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ASN Wikibase Occurrence # 145079
Last updated: 28 November 2021
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Type:Silhouette image of generic ANSN model; specific model in this crash may look slightly different
Avro Anson Mk I
Owner/operator:269 Squadron Royal Air Force (269 Sqn RAF)
Registration: N9678
Fatalities:Fatalities: 4 / Occupants: 4
Other fatalities:0
Aircraft damage: Written off (damaged beyond repair)
Location:Atlantic Ocean, 30 miles West of Lerwick, Shetland Islands -   United Kingdom
Phase: Combat
Departure airport:RAF Wick, Caithness
Destination airport:
8 Apr 1940: Avro Anson Mark 1, N9678 (UA-Y) of 269 Squadron, RAF went down in the sea while on U Boat patrol, West of Lerwick, Shetland Islands. Took off from RAF Wick 10:55 for Convoy Patrol. Wreckage and a life raft were found floating on the sea 30 miles west of Lerwick, on the homeward leg of Patrol Route W.2. Three Ansons from RAF Wick carried a search and rescue operation, but nothing was found, All four crew were posted as "missing presumed dead". Those missing in action were:

Captain/1st Pilot Flying Officer Peter Duncan Aldous (RAF 40582 aged 20, from Victoria, British Columbia, Canada),
2nd Pilot/Navigator Sgt Gilbert Hunter Scott (RAF 566428, aged 23)
Wireless Op/Air Gunner Corporal. G.A. Verlaque (RAF 525499, aged 23)
LAC Norman McReynolds (RAF 522965)

Wing Commander J C Graham (then a Flying Officer) writes: “Peter Aldous and I, both Canadians, joined the RAF in 1938. After training we were both posted to No 269 Squadron. We became close friends. By 1940 we were well-experienced Anson pilots and qualified navigators.

The role of the Squadron was to find and attack U-boats. In April 1940, the squadron was maintaining a ‘continuous line patrol’ from dawn to dusk between the north of Scotland and the Faeroe Islands. Aircraft followed each other at intervals. On 8 April I was on an early morning flight, whereas Aldous took off some hours later. When I was about half way back to the Scottish coast, we intercepted a radio message (morse code) telling us that Peter’s aircraft was missing and to keep a special lookout, which of course we did. Sometime later bits of wreckage from the aircraft were found on the sea some distance south of the Faeroes...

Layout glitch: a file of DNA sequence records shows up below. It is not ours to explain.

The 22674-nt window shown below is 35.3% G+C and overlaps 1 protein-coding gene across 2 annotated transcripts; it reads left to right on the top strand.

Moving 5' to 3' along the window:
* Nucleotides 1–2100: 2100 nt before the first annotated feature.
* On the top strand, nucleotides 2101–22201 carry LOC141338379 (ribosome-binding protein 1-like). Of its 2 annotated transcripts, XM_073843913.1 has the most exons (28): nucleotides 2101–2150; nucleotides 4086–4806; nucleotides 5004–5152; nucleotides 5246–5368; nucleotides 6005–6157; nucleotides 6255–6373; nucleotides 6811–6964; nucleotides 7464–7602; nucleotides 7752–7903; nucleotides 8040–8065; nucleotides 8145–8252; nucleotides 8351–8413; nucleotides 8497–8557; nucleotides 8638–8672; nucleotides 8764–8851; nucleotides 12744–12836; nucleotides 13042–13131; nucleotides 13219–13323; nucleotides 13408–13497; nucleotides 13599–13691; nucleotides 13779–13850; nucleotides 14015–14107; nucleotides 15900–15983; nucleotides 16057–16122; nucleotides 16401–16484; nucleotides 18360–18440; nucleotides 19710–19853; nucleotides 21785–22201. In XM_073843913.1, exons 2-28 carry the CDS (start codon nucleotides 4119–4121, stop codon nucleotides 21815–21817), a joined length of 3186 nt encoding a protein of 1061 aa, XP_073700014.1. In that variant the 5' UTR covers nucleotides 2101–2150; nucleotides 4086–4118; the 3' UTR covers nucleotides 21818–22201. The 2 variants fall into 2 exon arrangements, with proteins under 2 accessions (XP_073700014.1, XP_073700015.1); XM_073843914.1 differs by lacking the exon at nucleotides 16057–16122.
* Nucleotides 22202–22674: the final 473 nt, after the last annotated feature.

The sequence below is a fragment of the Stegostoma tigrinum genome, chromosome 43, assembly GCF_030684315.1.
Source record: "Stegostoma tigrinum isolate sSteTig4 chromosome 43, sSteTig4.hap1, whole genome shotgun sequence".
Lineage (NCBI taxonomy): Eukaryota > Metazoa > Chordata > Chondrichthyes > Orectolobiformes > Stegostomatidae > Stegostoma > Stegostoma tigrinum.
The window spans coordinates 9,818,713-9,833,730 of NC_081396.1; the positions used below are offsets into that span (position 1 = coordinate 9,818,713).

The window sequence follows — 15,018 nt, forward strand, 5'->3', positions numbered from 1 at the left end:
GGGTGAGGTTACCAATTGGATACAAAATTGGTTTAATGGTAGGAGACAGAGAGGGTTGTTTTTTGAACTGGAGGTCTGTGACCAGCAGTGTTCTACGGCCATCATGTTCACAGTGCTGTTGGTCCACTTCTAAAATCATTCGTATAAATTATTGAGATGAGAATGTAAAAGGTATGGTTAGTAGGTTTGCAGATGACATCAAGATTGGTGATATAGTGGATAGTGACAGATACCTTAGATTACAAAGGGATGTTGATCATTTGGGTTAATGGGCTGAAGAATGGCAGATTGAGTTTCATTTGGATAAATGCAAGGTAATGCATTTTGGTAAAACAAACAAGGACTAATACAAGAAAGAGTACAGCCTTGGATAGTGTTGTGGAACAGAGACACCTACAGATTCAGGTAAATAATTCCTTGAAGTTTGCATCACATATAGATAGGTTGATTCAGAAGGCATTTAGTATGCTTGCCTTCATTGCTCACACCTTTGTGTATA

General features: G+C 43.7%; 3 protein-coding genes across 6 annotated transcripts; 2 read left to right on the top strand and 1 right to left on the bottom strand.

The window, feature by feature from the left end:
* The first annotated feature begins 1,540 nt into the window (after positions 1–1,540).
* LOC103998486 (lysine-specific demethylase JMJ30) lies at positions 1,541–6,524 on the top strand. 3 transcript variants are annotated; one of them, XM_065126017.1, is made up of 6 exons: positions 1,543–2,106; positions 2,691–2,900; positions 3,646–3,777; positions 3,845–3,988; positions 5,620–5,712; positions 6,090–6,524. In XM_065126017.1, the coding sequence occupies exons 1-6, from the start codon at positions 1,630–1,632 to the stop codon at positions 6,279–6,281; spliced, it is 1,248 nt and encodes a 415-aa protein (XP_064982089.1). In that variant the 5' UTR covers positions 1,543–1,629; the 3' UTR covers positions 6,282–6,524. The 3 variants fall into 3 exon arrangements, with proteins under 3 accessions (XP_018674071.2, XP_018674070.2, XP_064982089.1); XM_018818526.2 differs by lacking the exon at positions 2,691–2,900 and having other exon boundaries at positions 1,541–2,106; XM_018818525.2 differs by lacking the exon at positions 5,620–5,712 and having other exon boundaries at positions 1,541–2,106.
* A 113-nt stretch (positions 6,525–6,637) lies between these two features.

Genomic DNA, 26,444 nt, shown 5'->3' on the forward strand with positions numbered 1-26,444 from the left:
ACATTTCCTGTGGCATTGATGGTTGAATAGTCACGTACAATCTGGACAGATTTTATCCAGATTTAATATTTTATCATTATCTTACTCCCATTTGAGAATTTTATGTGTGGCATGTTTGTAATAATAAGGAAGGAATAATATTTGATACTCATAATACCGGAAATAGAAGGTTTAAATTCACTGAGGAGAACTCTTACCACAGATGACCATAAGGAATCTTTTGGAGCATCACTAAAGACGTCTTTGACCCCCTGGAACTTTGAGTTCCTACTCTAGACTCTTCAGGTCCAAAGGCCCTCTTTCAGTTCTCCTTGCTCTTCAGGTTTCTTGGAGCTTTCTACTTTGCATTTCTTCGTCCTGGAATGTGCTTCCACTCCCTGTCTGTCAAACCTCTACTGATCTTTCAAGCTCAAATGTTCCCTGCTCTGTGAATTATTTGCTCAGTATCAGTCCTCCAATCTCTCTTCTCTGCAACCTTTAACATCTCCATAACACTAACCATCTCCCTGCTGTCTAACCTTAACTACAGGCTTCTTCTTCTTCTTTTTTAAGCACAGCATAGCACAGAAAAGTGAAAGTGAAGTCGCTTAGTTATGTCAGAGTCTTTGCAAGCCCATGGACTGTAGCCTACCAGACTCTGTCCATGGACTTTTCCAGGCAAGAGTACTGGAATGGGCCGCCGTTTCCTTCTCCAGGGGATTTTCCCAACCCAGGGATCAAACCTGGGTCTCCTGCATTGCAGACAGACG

At the start of the war all aircrew in the squadron were pilots and all trained as navigators. We took turns as pilot or navigator. At that time ground crew in the appropriate trades could volunteer as wireless operators or air gunners when required. They received six pence (or was it nine?) a day extra pay. The Air Gunners wore a brass winged-bullet on their left sleeve and were very proud of it. As soon as the war started these ground crew/air crew were required regularly to fill a very large gap. Meantime wireless operators and air gunners were being trained as a matter of urgency to join squadrons as Sergeant aircrew. At about this time, the ground crew/air crew could volunteer to become full-time aircrew and they would then be promoted to Sergeant. I believe that had LAC Norman McReynolds not been killed he would very soon become an NCO..."


1. Royal Air Force Aircraft L1000-N9999 (James J. Halley, Air Britain)
2. The Anson File (Ray Sturtivant, Air Britain, 1988 p 58)
3. National Archives (PRO Kew) File AIR 81/116:
10. .

Revision history:

15-Apr-2012 12:31 Dr. John Smith Added
26-Jun-2012 12:02 Nepa Updated [Operator]
07-Jun-2019 17:28 Dr. John Smith Updated [Time, Cn, Location, Departure airport, Source, Narrative]
07-Jun-2019 17:35 Dr. John Smith Updated [Location, Source, Narrative]

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